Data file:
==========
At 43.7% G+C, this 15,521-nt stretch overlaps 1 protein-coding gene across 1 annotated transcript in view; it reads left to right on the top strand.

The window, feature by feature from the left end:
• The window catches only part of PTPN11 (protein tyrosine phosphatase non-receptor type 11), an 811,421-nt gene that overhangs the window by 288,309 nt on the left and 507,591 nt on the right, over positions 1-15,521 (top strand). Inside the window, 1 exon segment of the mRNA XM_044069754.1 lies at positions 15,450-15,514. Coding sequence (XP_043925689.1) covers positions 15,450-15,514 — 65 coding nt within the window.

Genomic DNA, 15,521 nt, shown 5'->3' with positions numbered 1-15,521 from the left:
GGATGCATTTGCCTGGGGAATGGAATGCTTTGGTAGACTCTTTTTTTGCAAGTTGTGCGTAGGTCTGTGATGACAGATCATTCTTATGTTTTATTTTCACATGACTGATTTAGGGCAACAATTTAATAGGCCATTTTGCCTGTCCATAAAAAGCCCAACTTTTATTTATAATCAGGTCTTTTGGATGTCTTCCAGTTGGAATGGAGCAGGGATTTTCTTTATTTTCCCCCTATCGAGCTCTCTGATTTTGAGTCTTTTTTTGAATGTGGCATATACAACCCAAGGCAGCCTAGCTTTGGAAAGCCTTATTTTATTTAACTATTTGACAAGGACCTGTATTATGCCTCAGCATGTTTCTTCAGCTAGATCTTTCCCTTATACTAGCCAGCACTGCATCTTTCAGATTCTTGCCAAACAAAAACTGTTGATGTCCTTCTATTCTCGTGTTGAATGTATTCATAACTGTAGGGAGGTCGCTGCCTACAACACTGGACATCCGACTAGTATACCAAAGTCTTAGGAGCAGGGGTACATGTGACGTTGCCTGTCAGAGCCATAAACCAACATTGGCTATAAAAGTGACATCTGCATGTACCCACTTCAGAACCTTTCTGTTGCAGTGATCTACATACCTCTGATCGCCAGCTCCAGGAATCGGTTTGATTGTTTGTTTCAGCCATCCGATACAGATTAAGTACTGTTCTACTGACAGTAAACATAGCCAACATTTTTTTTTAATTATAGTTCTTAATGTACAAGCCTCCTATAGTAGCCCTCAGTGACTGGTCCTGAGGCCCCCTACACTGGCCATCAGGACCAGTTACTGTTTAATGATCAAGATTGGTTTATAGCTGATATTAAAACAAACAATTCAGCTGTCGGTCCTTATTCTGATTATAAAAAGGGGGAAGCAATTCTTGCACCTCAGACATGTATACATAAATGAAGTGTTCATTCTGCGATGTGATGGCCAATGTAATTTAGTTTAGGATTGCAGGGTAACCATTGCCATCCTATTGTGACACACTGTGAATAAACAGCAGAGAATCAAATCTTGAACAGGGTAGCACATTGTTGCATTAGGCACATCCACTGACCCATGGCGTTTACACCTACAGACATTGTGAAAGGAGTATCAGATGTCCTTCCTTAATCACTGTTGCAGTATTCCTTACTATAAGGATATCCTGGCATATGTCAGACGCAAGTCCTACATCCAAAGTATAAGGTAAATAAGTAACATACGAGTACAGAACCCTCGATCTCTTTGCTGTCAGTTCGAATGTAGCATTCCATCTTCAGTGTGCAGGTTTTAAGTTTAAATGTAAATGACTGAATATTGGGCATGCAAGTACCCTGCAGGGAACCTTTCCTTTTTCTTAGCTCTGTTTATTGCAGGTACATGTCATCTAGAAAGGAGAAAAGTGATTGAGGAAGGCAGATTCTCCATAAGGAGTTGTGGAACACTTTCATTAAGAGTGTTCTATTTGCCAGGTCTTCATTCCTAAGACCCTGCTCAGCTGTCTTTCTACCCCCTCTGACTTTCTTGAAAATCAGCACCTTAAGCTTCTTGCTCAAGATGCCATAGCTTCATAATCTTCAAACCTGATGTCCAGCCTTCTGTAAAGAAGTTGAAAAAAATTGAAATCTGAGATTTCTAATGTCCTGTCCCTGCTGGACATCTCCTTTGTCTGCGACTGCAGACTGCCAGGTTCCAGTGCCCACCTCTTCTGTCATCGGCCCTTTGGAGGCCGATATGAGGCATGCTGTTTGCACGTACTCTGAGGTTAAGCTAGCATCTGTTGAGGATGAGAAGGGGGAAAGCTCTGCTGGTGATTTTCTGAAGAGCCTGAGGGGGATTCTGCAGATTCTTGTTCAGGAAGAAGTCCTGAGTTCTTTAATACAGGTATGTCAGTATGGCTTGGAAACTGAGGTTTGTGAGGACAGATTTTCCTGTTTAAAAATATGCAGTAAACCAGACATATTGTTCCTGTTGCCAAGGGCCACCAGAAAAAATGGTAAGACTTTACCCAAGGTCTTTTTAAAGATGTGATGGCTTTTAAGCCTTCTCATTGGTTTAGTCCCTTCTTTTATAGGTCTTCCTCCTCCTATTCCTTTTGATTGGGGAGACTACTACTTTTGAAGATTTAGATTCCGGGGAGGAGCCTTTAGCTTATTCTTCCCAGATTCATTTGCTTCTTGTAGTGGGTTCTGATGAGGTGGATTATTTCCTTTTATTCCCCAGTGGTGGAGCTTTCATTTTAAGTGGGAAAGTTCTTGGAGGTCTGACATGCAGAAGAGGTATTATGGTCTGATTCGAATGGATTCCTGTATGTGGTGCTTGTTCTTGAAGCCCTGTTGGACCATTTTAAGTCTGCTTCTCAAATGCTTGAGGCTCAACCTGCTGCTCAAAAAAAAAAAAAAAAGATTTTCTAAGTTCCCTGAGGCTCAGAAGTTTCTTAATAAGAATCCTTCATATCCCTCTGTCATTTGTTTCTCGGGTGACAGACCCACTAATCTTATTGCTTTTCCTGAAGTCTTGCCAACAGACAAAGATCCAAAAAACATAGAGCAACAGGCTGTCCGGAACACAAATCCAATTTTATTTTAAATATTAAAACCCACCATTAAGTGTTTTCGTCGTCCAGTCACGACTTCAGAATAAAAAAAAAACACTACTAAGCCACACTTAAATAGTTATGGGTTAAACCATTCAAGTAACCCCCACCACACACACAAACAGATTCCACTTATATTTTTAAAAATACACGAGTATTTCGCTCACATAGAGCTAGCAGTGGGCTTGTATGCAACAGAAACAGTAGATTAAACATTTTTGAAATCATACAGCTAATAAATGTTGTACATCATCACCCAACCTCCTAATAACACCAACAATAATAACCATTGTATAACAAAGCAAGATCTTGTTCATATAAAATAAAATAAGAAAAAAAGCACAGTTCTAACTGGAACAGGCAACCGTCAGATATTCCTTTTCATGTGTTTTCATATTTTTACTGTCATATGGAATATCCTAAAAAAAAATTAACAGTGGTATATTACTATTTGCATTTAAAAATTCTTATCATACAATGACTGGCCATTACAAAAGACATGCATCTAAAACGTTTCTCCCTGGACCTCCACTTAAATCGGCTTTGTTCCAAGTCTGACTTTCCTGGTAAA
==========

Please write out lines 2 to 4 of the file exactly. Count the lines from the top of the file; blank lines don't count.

The window, feature by feature from the left end:
• The window catches only part of PTPN11 (protein tyrosine phosphatase non-receptor type 11), an 811,421-nt gene that overhangs the window by 288,309 nt on the left and 507,591 nt on the right, over positions 1-15,521 (top strand). Inside the window, 1 exon segment of the mRNA XM_044069754.1 lies at positions 15,450-15,514. Coding sequence (XP_043925689.1) covers positions 15,450-15,514 — 65 coding nt within the window.

Genomic DNA, 15,521 nt, shown 5'->3' with positions numbered 1-15,521 from the left: